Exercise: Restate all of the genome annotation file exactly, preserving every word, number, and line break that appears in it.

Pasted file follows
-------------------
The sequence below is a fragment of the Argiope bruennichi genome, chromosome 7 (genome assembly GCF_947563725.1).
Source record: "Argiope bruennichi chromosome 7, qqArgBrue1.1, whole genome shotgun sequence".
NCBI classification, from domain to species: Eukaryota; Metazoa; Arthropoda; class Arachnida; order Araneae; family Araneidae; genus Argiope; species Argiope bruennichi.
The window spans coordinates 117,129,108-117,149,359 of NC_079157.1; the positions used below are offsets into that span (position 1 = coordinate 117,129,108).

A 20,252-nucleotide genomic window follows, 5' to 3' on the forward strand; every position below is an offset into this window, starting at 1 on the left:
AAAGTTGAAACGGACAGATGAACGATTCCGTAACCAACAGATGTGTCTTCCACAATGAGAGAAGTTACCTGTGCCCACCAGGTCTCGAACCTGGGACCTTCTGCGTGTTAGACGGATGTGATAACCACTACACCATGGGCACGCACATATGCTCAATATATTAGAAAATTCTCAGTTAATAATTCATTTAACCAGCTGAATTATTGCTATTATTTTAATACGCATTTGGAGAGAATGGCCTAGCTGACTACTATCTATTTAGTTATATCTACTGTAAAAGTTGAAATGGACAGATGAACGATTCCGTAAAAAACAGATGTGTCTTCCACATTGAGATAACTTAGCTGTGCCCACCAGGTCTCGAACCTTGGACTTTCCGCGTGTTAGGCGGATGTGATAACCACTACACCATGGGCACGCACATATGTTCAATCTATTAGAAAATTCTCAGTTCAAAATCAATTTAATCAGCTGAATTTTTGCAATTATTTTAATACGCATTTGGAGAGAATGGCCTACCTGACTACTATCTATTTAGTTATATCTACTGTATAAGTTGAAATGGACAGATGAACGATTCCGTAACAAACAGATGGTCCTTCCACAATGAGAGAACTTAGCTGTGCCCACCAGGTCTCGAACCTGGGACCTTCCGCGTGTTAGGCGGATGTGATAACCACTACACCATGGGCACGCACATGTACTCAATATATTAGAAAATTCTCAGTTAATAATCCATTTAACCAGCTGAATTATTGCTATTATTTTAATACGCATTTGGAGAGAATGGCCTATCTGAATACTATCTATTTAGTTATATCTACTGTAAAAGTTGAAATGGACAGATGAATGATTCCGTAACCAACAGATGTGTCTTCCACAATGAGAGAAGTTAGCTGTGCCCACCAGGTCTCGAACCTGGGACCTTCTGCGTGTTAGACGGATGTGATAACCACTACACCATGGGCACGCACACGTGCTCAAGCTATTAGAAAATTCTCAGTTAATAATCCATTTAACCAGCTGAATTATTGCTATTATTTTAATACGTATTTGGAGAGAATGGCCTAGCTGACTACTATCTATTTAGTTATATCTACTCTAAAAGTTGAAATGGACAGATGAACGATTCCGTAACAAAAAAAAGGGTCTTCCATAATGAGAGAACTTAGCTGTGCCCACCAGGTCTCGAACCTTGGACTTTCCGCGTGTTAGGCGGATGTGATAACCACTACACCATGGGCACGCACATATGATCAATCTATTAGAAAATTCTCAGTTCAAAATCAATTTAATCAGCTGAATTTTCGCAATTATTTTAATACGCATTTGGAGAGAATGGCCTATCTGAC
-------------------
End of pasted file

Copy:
The sequence below is a fragment of the Argiope bruennichi genome, chromosome 7 (genome assembly GCF_947563725.1).
Source record: "Argiope bruennichi chromosome 7, qqArgBrue1.1, whole genome shotgun sequence".
NCBI classification, from domain to species: Eukaryota; Metazoa; Arthropoda; class Arachnida; order Araneae; family Araneidae; genus Argiope; species Argiope bruennichi.
The window spans coordinates 117,129,108-117,149,359 of NC_079157.1; the positions used below are offsets into that span (position 1 = coordinate 117,129,108).

A 20,252-nucleotide genomic window follows, 5' to 3' on the forward strand; every position below is an offset into this window, starting at 1 on the left:
AAAGTTGAAACGGACAGATGAACGATTCCGTAACCAACAGATGTGTCTTCCACAATGAGAGAAGTTACCTGTGCCCACCAGGTCTCGAACCTGGGACCTTCTGCGTGTTAGACGGATGTGATAACCACTACACCATGGGCACGCACATATGCTCAATATATTAGAAAATTCTCAGTTAATAATTCATTTAACCAGCTGAATTATTGCTATTATTTTAATACGCATTTGGAGAGAATGGCCTAGCTGACTACTATCTATTTAGTTATATCTACTGTAAAAGTTGAAATGGACAGATGAACGATTCCGTAAAAAACAGATGTGTCTTCCACATTGAGATAACTTAGCTGTGCCCACCAGGTCTCGAACCTTGGACTTTCCGCGTGTTAGGCGGATGTGATAACCACTACACCATGGGCACGCACATATGTTCAATCTATTAGAAAATTCTCAGTTCAAAATCAATTTAATCAGCTGAATTTTTGCAATTATTTTAATACGCATTTGGAGAGAATGGCCTACCTGACTACTATCTATTTAGTTATATCTACTGTATAAGTTGAAATGGACAGATGAACGATTCCGTAACAAACAGATGGTCCTTCCACAATGAGAGAACTTAGCTGTGCCCACCAGGTCTCGAACCTGGGACCTTCCGCGTGTTAGGCGGATGTGATAACCACTACACCATGGGCACGCACATGTACTCAATATATTAGAAAATTCTCAGTTAATAATCCATTTAACCAGCTGAATTATTGCTATTATTTTAATACGCATTTGGAGAGAATGGCCTATCTGAATACTATCTATTTAGTTATATCTACTGTAAAAGTTGAAATGGACAGATGAATGATTCCGTAACCAACAGATGTGTCTTCCACAATGAGAGAAGTTAGCTGTGCCCACCAGGTCTCGAACCTGGGACCTTCTGCGTGTTAGACGGATGTGATAACCACTACACCATGGGCACGCACACGTGCTCAAGCTATTAGAAAATTCTCAGTTAATAATCCATTTAACCAGCTGAATTATTGCTATTATTTTAATACGTATTTGGAGAGAATGGCCTAGCTGACTACTATCTATTTAGTTATATCTACTCTAAAAGTTGAAATGGACAGATGAACGATTCCGTAACAAAAAAAAGGGTCTTCCATAATGAGAGAACTTAGCTGTGCCCACCAGGTCTCGAACCTTGGACTTTCCGCGTGTTAGGCGGATGTGATAACCACTACACCATGGGCACGCACATATGATCAATCTATTAGAAAATTCTCAGTTCAAAATCAATTTAATCAGCTGAATTTTCGCAATTATTTTAATACGCATTTGGAGAGAATGGCCTATCTGAC